The search party had split up, combing the banks of the swollen river. Frodo was left alone to search the banks closest to Brandy Hall, trying in vain to spot his young cousin through the torrential downpour. He was very close to giving up all hope when he heard a small voice calling for aid. He squinted through the deluge, and saw a curly head bobbing down by where the gnarled trees hung over the river. He saw Merry’s arm clutching desperately at one of the tree limbs, but it would not support his weight for long. Frodo could see the branch was close to cracking, and he ran through the slippery, muddy bank to his cousin, almost falling into the river in his haste.

As he made his way gingerly to the spot where Merry was fighting to stay afloat, he was overcome by a strange sense that this had happened before. His eyes widened, and he realized that this was the spot where his parents had drowned, and although that had happened years ago, the memory and the emotions associated with it slammed into his heart like it had just happened.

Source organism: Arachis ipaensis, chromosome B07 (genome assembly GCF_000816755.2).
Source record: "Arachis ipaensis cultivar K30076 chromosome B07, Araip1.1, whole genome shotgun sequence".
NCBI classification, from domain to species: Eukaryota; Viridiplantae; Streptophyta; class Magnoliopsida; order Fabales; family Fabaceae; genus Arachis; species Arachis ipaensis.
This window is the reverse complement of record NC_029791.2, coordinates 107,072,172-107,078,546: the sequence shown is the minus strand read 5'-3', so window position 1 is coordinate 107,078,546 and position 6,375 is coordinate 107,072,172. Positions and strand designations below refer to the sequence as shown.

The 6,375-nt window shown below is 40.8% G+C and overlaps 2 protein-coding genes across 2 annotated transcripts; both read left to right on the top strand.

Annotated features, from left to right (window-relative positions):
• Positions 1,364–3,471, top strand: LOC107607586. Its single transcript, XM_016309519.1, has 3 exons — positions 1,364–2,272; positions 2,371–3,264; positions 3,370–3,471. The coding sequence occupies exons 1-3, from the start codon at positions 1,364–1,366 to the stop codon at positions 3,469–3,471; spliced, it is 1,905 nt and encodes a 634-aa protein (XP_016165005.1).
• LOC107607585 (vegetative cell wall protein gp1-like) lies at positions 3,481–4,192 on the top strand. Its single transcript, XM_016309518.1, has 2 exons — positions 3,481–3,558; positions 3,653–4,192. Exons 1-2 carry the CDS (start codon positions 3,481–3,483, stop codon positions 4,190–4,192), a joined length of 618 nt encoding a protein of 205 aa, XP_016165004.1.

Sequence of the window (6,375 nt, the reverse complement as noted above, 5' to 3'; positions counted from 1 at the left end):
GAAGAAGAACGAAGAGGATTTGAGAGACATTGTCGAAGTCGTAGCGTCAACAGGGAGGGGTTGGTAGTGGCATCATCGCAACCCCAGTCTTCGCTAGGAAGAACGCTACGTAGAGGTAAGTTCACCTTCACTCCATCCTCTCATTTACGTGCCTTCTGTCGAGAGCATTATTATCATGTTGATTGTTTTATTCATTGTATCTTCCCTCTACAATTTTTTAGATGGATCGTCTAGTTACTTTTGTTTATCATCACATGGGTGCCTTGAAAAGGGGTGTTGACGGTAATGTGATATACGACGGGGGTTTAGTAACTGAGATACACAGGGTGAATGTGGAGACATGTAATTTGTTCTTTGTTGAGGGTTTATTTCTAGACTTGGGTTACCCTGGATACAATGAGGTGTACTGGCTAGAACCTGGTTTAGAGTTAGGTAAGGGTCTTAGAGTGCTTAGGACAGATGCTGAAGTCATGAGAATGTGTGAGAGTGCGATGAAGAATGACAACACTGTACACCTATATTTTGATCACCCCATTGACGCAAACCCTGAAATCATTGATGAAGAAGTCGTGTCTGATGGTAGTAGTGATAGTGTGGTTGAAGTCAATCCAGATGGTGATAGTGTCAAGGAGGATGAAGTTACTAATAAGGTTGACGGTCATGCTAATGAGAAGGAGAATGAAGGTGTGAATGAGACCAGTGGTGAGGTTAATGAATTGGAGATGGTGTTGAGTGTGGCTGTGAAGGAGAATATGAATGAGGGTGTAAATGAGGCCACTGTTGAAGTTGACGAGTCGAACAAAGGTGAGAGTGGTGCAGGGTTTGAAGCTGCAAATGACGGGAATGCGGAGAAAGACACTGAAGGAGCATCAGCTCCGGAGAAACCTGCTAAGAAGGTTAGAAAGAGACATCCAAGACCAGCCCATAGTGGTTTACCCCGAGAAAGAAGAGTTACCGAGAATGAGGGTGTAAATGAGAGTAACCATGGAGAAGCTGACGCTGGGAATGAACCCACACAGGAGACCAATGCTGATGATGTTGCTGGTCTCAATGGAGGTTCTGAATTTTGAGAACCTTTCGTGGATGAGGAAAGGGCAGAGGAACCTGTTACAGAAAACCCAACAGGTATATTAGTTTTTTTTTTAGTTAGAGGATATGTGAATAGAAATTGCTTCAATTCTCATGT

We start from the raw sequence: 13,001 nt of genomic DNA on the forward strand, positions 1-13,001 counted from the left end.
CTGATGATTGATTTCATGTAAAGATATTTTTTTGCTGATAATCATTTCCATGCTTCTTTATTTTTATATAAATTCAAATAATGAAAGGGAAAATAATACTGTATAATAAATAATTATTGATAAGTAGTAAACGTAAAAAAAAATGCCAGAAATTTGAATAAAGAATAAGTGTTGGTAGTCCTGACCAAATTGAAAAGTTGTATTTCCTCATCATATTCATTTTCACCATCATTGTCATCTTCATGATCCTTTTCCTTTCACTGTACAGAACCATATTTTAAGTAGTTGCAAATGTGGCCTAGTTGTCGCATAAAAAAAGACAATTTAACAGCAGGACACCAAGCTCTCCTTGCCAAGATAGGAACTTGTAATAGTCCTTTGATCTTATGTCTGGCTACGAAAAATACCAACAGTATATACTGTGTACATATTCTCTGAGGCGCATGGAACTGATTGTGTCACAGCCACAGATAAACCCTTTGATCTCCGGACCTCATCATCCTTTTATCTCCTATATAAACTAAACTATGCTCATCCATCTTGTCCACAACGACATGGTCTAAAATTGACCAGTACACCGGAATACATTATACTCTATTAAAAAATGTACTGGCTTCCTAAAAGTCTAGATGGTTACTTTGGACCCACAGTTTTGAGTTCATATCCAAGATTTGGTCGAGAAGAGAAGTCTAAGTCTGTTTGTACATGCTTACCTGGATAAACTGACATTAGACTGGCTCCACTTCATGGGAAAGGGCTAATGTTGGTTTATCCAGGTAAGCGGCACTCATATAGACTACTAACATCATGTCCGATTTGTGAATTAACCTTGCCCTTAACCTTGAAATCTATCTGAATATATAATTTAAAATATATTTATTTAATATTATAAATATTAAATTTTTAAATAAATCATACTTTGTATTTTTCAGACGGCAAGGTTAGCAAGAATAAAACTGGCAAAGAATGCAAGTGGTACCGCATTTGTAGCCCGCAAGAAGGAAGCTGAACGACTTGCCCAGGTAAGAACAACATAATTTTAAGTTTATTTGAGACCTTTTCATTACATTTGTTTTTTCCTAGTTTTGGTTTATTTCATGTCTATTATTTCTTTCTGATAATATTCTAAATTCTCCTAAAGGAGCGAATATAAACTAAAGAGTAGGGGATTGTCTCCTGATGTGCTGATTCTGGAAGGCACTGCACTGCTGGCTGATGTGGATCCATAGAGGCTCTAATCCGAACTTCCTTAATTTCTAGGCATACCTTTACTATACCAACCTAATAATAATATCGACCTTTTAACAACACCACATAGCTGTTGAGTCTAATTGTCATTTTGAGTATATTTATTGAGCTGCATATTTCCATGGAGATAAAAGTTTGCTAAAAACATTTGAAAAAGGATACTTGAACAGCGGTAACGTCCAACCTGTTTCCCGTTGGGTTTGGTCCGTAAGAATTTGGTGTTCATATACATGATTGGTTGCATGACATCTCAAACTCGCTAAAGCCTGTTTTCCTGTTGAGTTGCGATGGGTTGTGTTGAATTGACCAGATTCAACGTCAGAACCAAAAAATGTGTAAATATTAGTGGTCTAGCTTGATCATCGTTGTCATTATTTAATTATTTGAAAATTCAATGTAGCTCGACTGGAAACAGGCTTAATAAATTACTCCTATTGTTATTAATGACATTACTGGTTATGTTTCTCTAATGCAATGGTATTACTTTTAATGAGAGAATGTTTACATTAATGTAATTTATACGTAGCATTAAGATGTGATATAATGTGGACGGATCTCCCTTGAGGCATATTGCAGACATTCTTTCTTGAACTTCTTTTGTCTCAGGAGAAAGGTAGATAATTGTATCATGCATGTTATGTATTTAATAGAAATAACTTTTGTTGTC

He gasped, and fell against one of the trees, frozen by the memories playing behind his eyes. Merry screamed, and called his name. “Frodo! Frodo, help me. Please!” he gurgled, as he swallowed some river water.

Tears welled up in Frodo’s blue eyes, and overflowed like the Brandywine spilling over the banks of Hobbiton. He was hearing his mother’s voice in his head...”We’ll be back in a few hours, darling .Be a good boy.” He had been so angry with them; they wouldn’t let him come with them. He hadn’t kissed them goodbye...

He fell to his knees, rife with grief. Nothing existed for him at that moment but his memories. He did not see little Merry flailing his arms. He did not see the tree branch finally snap; but the sound of it, as loud as a thunderclap, snapped him out of his reverie. He watched in horror as Merry went under. A low cry was heard as the child was washed away by the current. Frodo let out a strangled sob, and dove into the river without hesitation.